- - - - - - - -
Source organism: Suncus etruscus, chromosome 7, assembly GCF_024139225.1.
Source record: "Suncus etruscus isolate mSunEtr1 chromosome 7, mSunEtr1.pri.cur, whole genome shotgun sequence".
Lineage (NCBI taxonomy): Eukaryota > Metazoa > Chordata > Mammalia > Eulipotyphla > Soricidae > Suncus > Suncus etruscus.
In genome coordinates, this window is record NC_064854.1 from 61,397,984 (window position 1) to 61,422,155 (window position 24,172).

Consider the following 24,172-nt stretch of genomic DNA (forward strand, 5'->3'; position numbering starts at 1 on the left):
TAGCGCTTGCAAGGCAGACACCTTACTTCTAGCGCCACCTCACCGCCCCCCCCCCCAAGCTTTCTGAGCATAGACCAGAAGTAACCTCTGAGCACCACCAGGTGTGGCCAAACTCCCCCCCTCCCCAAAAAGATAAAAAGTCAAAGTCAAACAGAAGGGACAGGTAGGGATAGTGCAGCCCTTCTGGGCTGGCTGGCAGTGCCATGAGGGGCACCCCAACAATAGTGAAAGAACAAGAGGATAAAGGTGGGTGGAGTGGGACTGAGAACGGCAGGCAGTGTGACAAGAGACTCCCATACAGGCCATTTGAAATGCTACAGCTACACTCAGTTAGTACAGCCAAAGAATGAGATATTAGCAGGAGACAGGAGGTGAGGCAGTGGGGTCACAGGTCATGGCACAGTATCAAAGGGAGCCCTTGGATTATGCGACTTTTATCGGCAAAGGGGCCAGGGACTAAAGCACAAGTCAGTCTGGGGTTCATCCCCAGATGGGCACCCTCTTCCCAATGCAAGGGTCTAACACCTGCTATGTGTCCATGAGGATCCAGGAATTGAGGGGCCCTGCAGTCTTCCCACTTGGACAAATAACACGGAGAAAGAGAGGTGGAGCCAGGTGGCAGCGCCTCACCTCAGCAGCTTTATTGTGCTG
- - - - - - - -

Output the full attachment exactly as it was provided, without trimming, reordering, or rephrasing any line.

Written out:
Source organism: Suncus etruscus, chromosome 7, assembly GCF_024139225.1.
Source record: "Suncus etruscus isolate mSunEtr1 chromosome 7, mSunEtr1.pri.cur, whole genome shotgun sequence".
Lineage (NCBI taxonomy): Eukaryota > Metazoa > Chordata > Mammalia > Eulipotyphla > Soricidae > Suncus > Suncus etruscus.
In genome coordinates, this window is record NC_064854.1 from 61,397,984 (window position 1) to 61,422,155 (window position 24,172).

Consider the following 24,172-nt stretch of genomic DNA (forward strand, 5'->3'; position numbering starts at 1 on the left):
TAGCGCTTGCAAGGCAGACACCTTACTTCTAGCGCCACCTCACCGCCCCCCCCCCCAAGCTTTCTGAGCATAGACCAGAAGTAACCTCTGAGCACCACCAGGTGTGGCCAAACTCCCCCCCTCCCCAAAAAGATAAAAAGTCAAAGTCAAACAGAAGGGACAGGTAGGGATAGTGCAGCCCTTCTGGGCTGGCTGGCAGTGCCATGAGGGGCACCCCAACAATAGTGAAAGAACAAGAGGATAAAGGTGGGTGGAGTGGGACTGAGAACGGCAGGCAGTGTGACAAGAGACTCCCATACAGGCCATTTGAAATGCTACAGCTACACTCAGTTAGTACAGCCAAAGAATGAGATATTAGCAGGAGACAGGAGGTGAGGCAGTGGGGTCACAGGTCATGGCACAGTATCAAAGGGAGCCCTTGGATTATGCGACTTTTATCGGCAAAGGGGCCAGGGACTAAAGCACAAGTCAGTCTGGGGTTCATCCCCAGATGGGCACCCTCTTCCCAATGCAAGGGTCTAACACCTGCTATGTGTCCATGAGGATCCAGGAATTGAGGGGCCCTGCAGTCTTCCCACTTGGACAAATAACACGGAGAAAGAGAGGTGGAGCCAGGTGGCAGCGCCTCACCTCAGCAGCTTTATTGTGCTG